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KIWI FRANCHISES GOING PUBLIC

by Simon Lord,
last updated 14/11/2013

September 2013 - Some familiar franchise names are starting to turn up on the New Zealand stock market. Simon Lord looks at the reasons why

Recently, a couple of well-known franchise brands have also been going public through listing either on the NZX or the New Zealand Alternative Market (NZAX), which is aimed at smaller and growing companies. The Mad Butcher listed earlier this year, while the international arm of Esquires Coffee Houses is also planning what is called a ‘back-door’ listing (a back-door listing is what happens when a private company acquires a publicly-traded company and thus ‘goes public’ without an initial public offering).

They join franchisors such as BurgerFuel and national master franchisees like Restaurant Brands on the New Zealand market, while companies such as Retail Food Group, which operate several popular franchises here, are listed in Australia. We decided to take a closer look at the reasons for going public, the pros and cons and the impact upon franchisees.

Why Go Public?

Detail from the cover of BurgerFuel's prospectus for investors from June 2007When BurgerFuel launched its prospectus in June 2007, the franchise was a small company with big ideas. The Ponsonby-based burger chain wanted to fund its global expansion and decided to raise funds through a public listing. The listing which, in a typically flamboyant BurgerFuel fashion, offered customers shares with their burgers, raised some eyebrows in the traditionally reserved financial world and was far from fully subscribed with BurgerFuel founder Chris Mason and his business partner, Josef Roberts, retaining the great majority of the shares themselves. The shares were offered at $1 each but briefly dropped as low as 18c as BurgerFuel’s initial forays into Australia floundered. However, efforts to establish the brand in the Middle East bore fruit and the company has since produced a continuous flow of good news about the granting of local master franchises to well-connected local business groups followed by a succession of openings. At the time of writing, the share price stands at $1.70 following steady growth through 2012/2013 and the company’s bold move looks to be paying off.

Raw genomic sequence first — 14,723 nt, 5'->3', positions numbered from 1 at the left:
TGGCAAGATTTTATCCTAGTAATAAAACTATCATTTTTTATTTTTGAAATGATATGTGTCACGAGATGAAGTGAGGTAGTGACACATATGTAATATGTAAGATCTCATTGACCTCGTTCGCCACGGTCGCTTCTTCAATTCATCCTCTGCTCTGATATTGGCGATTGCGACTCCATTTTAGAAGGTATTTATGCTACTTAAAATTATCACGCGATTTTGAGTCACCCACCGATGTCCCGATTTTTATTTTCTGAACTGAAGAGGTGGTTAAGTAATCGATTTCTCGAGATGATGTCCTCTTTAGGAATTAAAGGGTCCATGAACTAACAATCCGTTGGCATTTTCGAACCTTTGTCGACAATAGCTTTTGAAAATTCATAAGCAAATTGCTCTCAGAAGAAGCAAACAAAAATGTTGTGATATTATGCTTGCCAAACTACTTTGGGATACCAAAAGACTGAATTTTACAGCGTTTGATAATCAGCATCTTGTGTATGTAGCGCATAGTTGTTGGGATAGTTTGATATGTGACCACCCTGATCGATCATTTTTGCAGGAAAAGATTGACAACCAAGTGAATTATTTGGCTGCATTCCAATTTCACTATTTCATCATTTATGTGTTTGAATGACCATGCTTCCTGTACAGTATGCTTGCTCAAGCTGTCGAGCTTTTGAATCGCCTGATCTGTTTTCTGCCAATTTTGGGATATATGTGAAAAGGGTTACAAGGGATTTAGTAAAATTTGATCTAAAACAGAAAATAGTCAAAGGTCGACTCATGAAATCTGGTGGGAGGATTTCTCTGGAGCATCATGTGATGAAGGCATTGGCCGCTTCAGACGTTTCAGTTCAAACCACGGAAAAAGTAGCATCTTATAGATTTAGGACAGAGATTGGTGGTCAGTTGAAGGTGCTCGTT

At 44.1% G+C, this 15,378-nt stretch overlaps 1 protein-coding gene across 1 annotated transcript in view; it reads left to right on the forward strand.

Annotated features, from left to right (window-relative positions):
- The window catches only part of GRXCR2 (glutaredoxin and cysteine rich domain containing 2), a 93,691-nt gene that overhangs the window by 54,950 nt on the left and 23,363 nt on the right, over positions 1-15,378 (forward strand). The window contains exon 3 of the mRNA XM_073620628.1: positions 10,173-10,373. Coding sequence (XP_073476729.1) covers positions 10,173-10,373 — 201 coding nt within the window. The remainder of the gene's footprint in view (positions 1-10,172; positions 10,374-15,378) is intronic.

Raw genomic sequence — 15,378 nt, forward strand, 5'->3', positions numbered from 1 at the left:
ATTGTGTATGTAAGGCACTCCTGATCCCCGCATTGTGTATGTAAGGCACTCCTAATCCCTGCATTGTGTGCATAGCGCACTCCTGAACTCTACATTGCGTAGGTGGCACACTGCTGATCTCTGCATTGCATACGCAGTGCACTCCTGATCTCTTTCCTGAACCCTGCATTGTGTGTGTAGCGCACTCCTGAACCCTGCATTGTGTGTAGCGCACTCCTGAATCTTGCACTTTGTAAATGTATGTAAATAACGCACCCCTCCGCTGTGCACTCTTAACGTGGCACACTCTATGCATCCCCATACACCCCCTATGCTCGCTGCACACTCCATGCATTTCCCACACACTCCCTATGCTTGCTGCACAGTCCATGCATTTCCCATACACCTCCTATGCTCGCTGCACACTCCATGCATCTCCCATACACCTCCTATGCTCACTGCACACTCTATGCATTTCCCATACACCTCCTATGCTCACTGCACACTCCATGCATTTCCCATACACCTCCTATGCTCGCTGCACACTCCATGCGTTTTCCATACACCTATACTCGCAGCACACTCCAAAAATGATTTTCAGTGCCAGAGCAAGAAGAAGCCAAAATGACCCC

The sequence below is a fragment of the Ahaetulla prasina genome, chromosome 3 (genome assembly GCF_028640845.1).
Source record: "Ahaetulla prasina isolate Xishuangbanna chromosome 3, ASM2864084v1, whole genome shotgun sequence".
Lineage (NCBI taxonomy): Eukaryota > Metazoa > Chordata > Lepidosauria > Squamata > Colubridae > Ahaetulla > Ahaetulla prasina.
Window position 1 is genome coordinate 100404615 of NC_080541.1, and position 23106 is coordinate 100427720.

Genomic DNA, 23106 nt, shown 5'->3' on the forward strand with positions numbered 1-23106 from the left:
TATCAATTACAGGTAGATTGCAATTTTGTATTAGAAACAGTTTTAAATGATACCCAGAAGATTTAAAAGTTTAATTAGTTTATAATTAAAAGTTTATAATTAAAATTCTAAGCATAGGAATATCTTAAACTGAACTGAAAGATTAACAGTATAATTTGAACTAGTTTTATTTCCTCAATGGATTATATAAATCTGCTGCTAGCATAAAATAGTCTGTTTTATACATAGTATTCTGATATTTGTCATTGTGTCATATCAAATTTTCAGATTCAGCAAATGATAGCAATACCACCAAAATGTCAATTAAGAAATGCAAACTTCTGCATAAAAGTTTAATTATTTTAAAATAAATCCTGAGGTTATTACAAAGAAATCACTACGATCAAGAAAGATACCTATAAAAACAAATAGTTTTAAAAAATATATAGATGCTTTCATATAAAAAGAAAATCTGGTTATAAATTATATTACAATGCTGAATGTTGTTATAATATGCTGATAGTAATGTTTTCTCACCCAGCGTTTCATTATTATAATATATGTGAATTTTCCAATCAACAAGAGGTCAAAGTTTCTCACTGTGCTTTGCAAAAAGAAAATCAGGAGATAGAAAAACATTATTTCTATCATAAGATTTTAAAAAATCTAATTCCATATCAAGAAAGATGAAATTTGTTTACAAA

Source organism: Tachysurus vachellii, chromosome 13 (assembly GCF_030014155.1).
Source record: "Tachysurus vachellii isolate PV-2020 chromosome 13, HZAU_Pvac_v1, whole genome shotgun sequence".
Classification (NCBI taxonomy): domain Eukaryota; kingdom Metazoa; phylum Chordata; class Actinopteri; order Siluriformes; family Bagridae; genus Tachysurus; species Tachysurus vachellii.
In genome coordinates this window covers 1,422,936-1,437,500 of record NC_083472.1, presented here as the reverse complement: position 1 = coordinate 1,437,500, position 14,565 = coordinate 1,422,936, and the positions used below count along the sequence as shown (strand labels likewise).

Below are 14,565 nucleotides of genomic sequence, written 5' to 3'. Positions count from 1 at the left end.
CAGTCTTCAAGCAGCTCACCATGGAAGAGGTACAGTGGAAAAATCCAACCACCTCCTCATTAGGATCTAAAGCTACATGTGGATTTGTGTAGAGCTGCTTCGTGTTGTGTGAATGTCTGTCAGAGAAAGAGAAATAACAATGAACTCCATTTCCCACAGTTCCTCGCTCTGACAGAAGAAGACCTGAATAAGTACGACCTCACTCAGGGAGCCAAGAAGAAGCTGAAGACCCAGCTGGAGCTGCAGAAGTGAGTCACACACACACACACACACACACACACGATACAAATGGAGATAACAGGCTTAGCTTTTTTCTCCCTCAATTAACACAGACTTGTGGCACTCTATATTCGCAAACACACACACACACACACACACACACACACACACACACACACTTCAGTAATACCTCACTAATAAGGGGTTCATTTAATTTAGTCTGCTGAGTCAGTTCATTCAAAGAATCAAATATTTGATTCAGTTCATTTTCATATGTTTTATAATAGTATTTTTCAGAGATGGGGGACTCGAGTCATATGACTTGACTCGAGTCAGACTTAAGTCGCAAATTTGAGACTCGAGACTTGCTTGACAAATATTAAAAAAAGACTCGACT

Raising funds for expansion is probably the most common reason for a privately-owned company to list on the stock exchange. However, there are other reasons too. These include creating wealth for the existing owners, broadening the company’s knowledge base through the appointment of experienced directors from other industries, creating a long-term exit strategy for owner/managers and raising the company’s public profile.

In the case of BurgerFuel, another advantage was that publicly-listed companies are required to have a much higher standard of financial reporting and governance than privately-owned companies. While this can be both expensive and onerous, BurgerFuel found that it reassured potential master franchisees overseas and attracted a higher calibre of partner than might otherwise have been possible for a small company from a far-away land.

For The Mad Butcher, the challenge was local rather than international expansion. With 36 stores around the country, when it came to investment the company was ‘too big for most independents and not big enough for most corporates,’ says Michael Morton, who bought the business from founder Peter Leitch in 2007. ‘We had identified 37 more locations which would allow us to double in size but, even though they would all be franchised, there is a cost involved in growing that fast. We didn’t actually need to go public to access the capital we required, but it offered a lot of additional benefits – not least the amount of publicity we gained for the company as The Mad Butcher seeks to broaden its customer base. It’s certainly attracted new shoppers into the stores.’

Michael doesn’t deny that there were also personal reasons for floating the company. ‘I was the majority owner before and I am the majority shareholder now so I’m not planning on going anywhere, but one day, when I do, we will have created a market for the shares which will allow me to exit as I choose. In the meantime, I think a lot of the best-performing listed retailers still have majority shareholders who are very much involved – look at Briscoes, for example.’

Listings Achieve Higher Valuations

 The Mad Butcher listing (another back-door listing, through Veritas Investments) valued the company at $40 million and the offer was heavily over-subscribed with investors, institutions and franchisees seeking three times the number of shares actually offered. Shares were issued at $1.30 in May 2013 and are trading at $1.40 at the time of writing.